Transit Tuesday: Dusseldorf to Cologne

Say it with me: Hauptbahnhof. What a great word “train station” is in German.

I was recently in Germany for work and I had a free day to pop over to Cologne. Unfortunately, it was Monday and nary a museum was open. But I did enjoy using the excellent Deutsche Bahn (German Railway). There were several options of varying costs and speeds, and while I planned to try the zippy ICE (Intercity Express), the timing just wasn’t right. Next trip.

Cologne train shed. RL Fifield 2012.

I loved the train shed at Cologne. The arcing glass roof appears to date from train station renovations that took place in 1894. I found myself scratching my head often in Germany. Was I looking at a building that survived bombing? Or a good facsimile? The Cologne train station has heavy stone around the base that appear to be from its 1857 incarnation, when the new unified station was plopped on top of the old botanical garden (alas). The main station building is part of blah 1950s post-war rebuilding and and urban redevelopment. And yet, could the 1894 train shed have survived intact, with the exception of some broken glass?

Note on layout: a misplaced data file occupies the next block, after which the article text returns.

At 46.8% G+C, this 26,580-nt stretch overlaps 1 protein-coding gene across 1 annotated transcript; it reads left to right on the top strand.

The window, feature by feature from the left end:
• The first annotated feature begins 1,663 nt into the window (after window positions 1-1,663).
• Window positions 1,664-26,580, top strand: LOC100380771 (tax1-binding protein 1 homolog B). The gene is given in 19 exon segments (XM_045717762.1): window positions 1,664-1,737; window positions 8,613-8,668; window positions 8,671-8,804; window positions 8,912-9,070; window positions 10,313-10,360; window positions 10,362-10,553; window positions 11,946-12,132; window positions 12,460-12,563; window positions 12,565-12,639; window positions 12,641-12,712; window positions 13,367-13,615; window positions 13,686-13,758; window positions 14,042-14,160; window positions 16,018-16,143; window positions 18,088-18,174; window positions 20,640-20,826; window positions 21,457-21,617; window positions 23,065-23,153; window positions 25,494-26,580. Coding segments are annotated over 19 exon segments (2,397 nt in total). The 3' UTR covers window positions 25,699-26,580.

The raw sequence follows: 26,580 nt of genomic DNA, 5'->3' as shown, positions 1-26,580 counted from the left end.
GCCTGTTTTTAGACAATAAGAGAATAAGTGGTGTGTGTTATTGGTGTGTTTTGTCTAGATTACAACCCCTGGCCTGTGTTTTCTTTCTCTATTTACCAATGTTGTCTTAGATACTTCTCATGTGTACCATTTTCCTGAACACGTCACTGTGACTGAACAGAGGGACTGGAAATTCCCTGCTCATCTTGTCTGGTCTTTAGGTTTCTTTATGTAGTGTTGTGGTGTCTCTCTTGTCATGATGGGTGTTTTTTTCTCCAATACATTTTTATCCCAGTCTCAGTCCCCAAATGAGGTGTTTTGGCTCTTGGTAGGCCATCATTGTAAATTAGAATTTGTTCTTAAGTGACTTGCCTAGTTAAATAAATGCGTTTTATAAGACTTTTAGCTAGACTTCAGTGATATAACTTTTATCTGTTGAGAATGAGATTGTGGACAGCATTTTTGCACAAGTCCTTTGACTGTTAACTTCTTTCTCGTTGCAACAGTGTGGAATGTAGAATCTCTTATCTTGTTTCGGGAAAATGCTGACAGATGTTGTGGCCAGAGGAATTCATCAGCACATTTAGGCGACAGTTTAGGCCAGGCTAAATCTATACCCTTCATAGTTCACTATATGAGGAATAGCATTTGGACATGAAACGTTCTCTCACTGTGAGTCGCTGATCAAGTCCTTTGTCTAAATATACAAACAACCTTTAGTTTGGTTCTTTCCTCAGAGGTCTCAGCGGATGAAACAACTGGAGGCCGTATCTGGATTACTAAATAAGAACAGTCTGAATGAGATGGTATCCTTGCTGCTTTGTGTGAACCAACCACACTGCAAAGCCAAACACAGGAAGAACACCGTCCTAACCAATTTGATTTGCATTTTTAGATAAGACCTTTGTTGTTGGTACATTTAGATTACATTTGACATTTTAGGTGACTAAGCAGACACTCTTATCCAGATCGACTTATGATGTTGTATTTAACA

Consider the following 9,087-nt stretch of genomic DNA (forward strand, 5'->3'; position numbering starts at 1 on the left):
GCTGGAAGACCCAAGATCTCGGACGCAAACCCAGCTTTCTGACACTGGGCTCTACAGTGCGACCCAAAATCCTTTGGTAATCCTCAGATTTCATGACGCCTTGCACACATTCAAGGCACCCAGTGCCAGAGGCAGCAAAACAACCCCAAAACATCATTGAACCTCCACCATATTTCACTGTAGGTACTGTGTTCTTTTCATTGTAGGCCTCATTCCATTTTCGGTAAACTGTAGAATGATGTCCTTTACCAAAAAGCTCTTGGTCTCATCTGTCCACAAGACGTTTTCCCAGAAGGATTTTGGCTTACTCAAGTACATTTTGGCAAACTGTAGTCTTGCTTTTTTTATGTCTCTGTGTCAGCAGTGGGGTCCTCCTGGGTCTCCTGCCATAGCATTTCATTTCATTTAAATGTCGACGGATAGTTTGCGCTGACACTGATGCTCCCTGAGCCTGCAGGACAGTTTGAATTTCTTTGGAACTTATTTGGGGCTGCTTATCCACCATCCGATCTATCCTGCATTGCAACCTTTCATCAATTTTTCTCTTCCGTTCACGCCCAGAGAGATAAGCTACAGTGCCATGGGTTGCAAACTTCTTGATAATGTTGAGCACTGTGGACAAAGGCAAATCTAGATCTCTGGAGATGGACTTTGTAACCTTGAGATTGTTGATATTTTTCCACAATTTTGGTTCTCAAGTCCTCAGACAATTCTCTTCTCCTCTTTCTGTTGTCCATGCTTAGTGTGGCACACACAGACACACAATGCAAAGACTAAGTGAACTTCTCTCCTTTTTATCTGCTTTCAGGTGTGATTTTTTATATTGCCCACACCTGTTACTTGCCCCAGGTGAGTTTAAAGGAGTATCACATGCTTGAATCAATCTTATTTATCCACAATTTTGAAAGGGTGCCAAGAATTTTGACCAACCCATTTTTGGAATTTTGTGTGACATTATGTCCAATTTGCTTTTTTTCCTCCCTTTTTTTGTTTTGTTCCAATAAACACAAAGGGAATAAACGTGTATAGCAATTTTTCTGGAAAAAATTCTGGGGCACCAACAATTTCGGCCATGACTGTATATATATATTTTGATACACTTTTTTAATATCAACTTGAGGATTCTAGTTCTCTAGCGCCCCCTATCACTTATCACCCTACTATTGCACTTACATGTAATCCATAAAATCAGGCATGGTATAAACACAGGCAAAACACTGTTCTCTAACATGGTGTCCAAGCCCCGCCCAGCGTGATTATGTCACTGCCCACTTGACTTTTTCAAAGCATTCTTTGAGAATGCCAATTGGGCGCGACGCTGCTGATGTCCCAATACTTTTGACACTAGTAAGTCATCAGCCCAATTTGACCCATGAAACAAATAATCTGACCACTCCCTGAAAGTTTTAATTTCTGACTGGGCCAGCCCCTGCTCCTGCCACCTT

The whispers of announcements under the iron glass swoop beckoned trains flinging you away from this point, belying the perpetual motion of this place. And I complied.

About Becky Fifield

Becky Fifield is a cultural heritage professional with 25 years experience in institutions large and small. She is currently Head of Collection Management for the Special Collections of the New York Public Library. An advocate for preventive conservation, Ms. Fifield is a Professional Associate of the American Institute for Conservation, Chair of the AIC Collection Care Network, and former Chair of Alliance for Response NYC. She is also a scholar of 18th century female unfree labor and dress. There's a bit of pun in the title The Still Room, delineating a quiet space brimming with the ingredients of memory, where consideration, analysis, and wordcraft can take place. Ms. Fifield’s interests include museum practice, dress history, historic preservation, transit, social and women’s history, food, current events, geneaology, roadtrips, and considerations on general sense of place. Becky and her husband, Dr. V, live in the Hudson Valley.